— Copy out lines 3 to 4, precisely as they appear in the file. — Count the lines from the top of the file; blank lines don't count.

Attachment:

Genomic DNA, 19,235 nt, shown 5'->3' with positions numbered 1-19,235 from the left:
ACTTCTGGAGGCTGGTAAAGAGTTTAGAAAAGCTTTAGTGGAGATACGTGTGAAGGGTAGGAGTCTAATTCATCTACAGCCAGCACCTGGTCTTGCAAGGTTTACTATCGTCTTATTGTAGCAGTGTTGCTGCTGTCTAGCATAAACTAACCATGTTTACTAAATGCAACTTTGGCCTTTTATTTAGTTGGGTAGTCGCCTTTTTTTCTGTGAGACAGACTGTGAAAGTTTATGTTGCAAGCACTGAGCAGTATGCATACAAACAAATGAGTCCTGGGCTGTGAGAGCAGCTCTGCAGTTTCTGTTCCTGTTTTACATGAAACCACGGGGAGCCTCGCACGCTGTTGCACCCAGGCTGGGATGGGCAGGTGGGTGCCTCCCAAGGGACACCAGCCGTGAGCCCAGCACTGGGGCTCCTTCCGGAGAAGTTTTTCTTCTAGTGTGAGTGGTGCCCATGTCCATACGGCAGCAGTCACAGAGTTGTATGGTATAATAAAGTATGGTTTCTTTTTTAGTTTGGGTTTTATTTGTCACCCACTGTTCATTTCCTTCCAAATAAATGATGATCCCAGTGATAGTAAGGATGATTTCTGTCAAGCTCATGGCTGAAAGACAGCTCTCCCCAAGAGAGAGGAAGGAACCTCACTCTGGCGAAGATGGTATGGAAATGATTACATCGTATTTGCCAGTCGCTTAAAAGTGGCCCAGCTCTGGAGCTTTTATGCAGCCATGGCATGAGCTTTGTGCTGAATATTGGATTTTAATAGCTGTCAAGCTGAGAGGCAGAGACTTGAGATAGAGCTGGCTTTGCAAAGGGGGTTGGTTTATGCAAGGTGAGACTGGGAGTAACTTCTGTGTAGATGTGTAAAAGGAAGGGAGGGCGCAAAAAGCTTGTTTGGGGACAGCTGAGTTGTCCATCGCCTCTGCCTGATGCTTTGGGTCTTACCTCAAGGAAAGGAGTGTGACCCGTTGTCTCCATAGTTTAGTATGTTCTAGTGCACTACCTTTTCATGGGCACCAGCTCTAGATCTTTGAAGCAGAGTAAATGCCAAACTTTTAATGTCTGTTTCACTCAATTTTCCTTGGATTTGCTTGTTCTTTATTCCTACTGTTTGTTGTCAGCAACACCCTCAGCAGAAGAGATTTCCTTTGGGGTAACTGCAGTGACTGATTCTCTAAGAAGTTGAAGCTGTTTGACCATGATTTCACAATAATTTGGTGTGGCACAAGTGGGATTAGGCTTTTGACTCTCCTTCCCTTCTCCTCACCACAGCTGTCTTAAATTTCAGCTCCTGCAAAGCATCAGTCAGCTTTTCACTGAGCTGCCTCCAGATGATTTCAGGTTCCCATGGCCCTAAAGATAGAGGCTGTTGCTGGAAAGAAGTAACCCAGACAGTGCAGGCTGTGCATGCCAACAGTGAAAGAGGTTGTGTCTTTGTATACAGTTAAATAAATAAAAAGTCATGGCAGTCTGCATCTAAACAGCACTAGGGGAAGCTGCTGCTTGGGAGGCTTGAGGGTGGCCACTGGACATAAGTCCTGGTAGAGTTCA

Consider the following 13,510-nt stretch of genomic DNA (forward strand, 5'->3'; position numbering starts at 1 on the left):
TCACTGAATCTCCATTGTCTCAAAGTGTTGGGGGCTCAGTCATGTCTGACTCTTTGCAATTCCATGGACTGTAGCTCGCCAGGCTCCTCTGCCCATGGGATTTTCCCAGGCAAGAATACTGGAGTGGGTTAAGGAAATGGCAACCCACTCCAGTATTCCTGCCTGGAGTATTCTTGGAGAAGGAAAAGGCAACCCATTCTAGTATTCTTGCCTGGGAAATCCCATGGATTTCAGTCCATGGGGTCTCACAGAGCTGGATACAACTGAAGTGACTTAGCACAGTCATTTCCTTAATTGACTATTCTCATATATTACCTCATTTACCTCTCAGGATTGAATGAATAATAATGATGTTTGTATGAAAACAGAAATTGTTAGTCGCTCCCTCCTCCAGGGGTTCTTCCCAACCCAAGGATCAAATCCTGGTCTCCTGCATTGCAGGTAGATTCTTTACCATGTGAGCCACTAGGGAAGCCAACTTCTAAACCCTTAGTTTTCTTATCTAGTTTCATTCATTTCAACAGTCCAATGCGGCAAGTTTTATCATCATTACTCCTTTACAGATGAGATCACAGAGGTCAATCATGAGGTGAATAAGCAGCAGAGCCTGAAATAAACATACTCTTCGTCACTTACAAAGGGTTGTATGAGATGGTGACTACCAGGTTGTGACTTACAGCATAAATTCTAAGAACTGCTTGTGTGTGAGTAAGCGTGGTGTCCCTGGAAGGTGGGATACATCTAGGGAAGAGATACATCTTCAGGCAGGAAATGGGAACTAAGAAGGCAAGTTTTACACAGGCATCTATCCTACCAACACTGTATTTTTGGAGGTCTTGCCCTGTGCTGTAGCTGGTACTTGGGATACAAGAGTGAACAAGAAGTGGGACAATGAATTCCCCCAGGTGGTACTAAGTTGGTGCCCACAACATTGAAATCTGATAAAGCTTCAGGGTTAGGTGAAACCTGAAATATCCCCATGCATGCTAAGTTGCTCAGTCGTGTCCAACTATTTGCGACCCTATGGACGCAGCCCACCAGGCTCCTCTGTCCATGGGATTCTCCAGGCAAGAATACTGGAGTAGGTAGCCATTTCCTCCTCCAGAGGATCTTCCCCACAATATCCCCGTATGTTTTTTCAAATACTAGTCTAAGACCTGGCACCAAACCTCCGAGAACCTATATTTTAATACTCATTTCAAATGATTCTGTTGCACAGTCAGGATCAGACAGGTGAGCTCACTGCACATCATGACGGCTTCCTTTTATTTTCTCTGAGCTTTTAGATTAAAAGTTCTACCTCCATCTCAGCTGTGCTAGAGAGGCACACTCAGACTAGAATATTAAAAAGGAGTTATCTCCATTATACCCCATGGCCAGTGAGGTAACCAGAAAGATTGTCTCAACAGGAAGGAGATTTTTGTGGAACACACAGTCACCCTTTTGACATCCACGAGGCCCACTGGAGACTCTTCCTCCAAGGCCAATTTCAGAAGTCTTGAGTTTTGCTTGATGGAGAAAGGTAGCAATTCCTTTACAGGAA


Consider the following 13,510-nt stretch of genomic DNA (forward strand, 5'->3'; position numbering starts at 1 on the left):
TCACTGAATCTCCATTGTCTCAAAGTGTTGGGGGCTCAGTCATGTCTGACTCTTTGCAATTCCATGGACTGTAGCTCGCCAGGCTCCTCTGCCCATGGGATTTTCCCAGGCAAGAATACTGGAGTGGGTTAAGGAAATGGCAACCCACTCCAGTATTCCTGCCTGGAGTATTCTTGGAGAAGGAAAAGGCAACCCATTCTAGTATTCTTGCCTGGGAAATCCCATGGATTTCAGTCCATGGGGTCTCACAGAGCTGGATACAACTGAAGTGACTTAGCACAGTCATTTCCTTAATTGACTATTCTCATATATTACCTCATTTACCTCTCAGGATTGAATGAATAATAATGATGTTTGTATGAAAACAGAAATTGTTAGTCGCTCCCTCCTCCAGGGGTTCTTCCCAACCCAAGGATCAAATCCTGGTCTCCTGCATTGCAGGTAGATTCTTTACCATGTGAGCCACTAGGGAAGCCAACTTCTAAACCCTTAGTTTTCTTATCTAGTTTCATTCATTTCAACAGTCCAATGCGGCAAGTTTTATCATCATTACTCCTTTACAGATGAGATCACAGAGGTCAATCATGAGGTGAATAAGCAGCAGAGCCTGAAATAAACATACTCTTCGTCACTTACAAAGGGTTGTATGAGATGGTGACTACCAGGTTGTGACTTACAGCATAAATTCTAAGAACTGCTTGTGTGTGAGTAAGCGTGGTGTCCCTGGAAGGTGGGATACATCTAGGGAAGAGATACATCTTCAGGCAGGAAATGGGAACTAAGAAGGCAAGTTTTACACAGGCATCTATCCTACCAACACTGTATTTTTGGAGGTCTTGCCCTGTGCTGTAGCTGGTACTTGGGATACAAGAGTGAACAAGAAGTGGGACAATGAATTCCCCCAGGTGGTACTAAGTTGGTGCCCACAACATTGAAATCTGATAAAGCTTCAGGGTTAGGTGAAACCTGAAATATCCCCATGCATGCTAAGTTGCTCAGTCGTGTCCAACTATTTGCGACCCTATGGACGCAGCCCACCAGGCTCCTCTGTCCATGGGATTCTCCAGGCAAGAATACTGGAGTAGGTAGCCATTTCCTCCTCCAGAGGATCTTCCCCACAATATCCCCGTATGTTTTTTCAAATACTAGTCTAAGACCTGGCACCAAACCTCCGAGAACCTATATTTTAATACTCATTTCAAATGATTCTGTTGCACAGTCAGGATCAGACAGGTGAGCTCACTGCACATCATGACGGCTTCCTTTTATTTTCTCTGAGCTTTTAGATTAAAAGTTCTACCTCCATCTCAGCTGTGCTAGAGAGGCACACTCAGACTAGAATATTAAAAAGGAGTTATCTCCATTATACCCCATGGCCAGTGAGGTAACCAGAAAGATTGTCTCAACAGGAAGGAGATTTTTGTGGAACACACAGTCACCCTTTTGACATCCACGAGGCCCACTGGAGACTCTTCCTCCAAGGCCAATTTCAGAAGTCTTGAGTTTTGCTTGATGGAGAAAGGTAGCAATTCCTTTACAGGAA